Essay - Animal Therapy for Depression Animal Therapy with Elderly Patients for...

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Animal therapy for depression

Animal therapy with elderly patients

For many elderly citizens, the problems of aging can be compounded by depression -- an illness that affects ***** body as well ***** the mind. A major depression affects people's ability to work, study, sleep, eat ********** enjoy activities ***** they once found pleasurable. Symptoms include persistent feelings of sadness and anxiety, which can compound other physical illnesses as well.

As an alternative to pharmacological *****, more physicians and counselors are turning to animal-assisted or pet therapy ***** help ***** adults cope with the effects of depression. This paper reviews the current literature regarding ***** use of animal-assisted to ***** elderly people deal with depression.

Many of the books regarding pet ***** focus on individual stories. In Pack of Two: The *****tricate Bond Between People and Dogs, author Caroline Knapp (1998) interviews dog psychiatrists, trainers and ***** owners to discern the "mysterious" and "unknowable" link between humans and dogs. Among ***** stories Knapp includes are an excerpt about ********** therapy in a nursing home, where residents are regularly visited by dogs and cats. While interesting, much ***** the evidence that this book cites is merely anecdotal and need to be backed by research.

Thus, while the book is an ***** read, it is not a scholarly resource.

While much *****ecdotal ***** exists regarding animal-assisted therapy, there ***** few scientific studies documenting pets ***** the *****. One of the earliest studies is entitled "Intimacy, Domesticity and Pet *****rapy with the Elderly: Expectation ***** Experience Among Nursing Home Volunteers," written by Joel Sav*****hinsky (1992). In this study, the author interviewed community workers and college students who volunteered in three ***** homes in upstate New York. The volunteers in these programs were among the pioneers of bringing companion animals ***** geriatric institutions. Savishinsky ***** that both the institutional residents ***** the ***** themselves derived great satisfaction from the experience.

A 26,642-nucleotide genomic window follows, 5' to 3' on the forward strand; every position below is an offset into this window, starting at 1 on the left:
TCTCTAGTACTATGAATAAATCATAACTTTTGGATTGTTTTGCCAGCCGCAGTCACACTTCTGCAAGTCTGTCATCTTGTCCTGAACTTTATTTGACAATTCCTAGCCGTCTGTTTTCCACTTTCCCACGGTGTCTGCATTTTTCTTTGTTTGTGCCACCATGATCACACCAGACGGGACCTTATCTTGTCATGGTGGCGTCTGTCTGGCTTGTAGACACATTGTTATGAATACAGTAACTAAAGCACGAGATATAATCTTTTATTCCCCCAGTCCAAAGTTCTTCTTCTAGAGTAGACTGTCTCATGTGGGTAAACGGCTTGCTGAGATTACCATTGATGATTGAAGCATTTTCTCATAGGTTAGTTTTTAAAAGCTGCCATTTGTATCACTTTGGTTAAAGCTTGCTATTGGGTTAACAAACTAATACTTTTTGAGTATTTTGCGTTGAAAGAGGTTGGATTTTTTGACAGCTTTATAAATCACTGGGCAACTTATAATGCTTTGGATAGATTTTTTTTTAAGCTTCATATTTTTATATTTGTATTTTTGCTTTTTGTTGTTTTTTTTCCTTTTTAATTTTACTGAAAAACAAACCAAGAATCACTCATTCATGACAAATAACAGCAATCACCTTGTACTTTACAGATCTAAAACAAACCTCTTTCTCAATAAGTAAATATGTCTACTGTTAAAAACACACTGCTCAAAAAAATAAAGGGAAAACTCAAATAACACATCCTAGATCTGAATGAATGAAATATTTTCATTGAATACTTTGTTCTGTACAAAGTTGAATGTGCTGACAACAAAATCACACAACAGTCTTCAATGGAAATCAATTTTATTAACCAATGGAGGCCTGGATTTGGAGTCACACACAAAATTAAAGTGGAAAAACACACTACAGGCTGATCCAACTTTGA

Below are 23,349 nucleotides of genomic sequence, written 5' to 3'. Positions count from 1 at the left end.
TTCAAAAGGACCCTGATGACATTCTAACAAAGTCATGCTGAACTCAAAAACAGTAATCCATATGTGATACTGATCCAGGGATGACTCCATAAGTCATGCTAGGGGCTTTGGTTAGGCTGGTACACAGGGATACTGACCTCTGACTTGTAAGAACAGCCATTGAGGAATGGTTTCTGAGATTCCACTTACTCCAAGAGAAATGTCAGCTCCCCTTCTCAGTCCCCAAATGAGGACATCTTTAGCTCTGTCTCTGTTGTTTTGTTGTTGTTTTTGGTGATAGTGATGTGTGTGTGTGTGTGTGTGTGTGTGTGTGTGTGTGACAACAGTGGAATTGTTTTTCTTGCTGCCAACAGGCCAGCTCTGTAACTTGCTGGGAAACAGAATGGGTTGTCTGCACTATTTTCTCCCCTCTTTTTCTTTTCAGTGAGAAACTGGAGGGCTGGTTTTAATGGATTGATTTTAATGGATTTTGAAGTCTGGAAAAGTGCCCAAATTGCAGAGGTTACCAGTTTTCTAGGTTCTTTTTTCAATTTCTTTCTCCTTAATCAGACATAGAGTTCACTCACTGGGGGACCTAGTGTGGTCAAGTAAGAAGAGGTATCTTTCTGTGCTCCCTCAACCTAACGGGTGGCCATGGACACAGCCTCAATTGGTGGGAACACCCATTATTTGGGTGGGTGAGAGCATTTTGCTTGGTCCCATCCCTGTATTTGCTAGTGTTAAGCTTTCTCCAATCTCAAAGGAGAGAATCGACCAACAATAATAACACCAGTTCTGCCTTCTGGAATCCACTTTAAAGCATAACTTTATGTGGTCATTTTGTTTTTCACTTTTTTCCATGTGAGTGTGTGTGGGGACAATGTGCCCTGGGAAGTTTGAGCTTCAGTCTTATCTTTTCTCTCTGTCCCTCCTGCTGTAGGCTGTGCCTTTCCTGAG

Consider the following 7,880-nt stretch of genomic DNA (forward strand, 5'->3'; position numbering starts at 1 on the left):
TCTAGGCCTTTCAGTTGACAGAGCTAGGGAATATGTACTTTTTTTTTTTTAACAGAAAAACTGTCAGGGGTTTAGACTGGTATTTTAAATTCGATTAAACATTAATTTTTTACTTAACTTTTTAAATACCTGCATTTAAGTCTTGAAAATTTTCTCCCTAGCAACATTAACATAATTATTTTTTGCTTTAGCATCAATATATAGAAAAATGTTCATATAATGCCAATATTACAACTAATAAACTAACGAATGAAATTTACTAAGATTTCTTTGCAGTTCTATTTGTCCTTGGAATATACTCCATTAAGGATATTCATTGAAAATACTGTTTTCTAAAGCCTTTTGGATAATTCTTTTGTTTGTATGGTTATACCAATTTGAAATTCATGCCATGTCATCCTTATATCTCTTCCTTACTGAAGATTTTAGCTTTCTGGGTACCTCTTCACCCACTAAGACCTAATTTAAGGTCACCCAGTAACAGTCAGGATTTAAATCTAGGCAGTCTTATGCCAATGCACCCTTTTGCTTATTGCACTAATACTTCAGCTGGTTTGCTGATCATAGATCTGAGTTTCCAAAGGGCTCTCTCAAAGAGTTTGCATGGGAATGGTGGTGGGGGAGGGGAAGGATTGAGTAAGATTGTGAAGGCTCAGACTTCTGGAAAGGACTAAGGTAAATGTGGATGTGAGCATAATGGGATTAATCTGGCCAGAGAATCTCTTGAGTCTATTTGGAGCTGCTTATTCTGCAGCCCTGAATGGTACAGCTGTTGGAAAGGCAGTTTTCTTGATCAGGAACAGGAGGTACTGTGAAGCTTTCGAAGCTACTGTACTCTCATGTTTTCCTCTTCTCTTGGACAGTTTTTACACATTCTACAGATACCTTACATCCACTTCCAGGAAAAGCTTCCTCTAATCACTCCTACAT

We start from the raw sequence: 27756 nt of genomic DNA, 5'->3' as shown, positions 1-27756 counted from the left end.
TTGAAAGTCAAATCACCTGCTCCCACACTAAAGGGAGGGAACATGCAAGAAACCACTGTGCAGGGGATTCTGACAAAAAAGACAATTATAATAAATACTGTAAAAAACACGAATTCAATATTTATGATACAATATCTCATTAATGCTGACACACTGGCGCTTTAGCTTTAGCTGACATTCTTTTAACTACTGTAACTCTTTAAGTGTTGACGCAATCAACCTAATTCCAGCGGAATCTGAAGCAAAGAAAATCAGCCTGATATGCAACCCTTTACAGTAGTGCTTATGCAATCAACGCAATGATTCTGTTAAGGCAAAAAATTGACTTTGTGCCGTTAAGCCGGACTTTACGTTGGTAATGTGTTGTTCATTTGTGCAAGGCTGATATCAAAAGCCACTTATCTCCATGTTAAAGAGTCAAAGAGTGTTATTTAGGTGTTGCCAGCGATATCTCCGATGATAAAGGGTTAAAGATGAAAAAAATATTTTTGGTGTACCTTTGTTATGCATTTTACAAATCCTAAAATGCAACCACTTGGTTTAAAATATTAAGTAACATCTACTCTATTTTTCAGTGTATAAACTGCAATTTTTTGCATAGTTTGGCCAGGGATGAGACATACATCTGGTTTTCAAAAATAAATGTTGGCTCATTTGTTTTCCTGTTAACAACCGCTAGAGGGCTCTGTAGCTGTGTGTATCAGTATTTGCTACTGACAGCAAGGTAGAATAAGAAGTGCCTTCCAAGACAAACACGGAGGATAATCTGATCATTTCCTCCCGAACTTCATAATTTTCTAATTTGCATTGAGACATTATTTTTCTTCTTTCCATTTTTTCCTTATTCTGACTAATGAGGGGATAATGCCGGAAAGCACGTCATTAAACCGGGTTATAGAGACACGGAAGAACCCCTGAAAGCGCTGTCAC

In ***** article "Pet therapy research: A historical review," Shirley Hooker et al (2002) trace the history ***** pet ***** back further, back to pastoral England. This article looks ***** over the 40-year history of ***** therapy in nursing *****. In addition to detailing the his*****ry ***** pet ***** in ***** homes, this article reflects the evolution of nursing in general -- from assisting physicians to modern ***** care.

The *****s note that despite initial misgivings about bringing animals into nursing homes, ***** of the animal-assisted programs have proven positive for nursing home residents, particularly ***** those who had been withdrawn and uncommunicative.

This historical survey regarding companion ***** is backed ***** numerous current studies in the use of animal-assisted *****rapy, particularly among elderly nursing ***** residents.

***** the article "Research and Reflection: Animal-Assisted Therapy in Mental Health Settings," Debra Phillips Parshall (2003) examines both ***** studies and anecdotal evidence regarding companion animals. The author includes a story ***** her grandfather, who had sound mental faculties but was *****ly incapable of taking ***** of himself. Parshall notes that after regular visits from an Airedale terrier,


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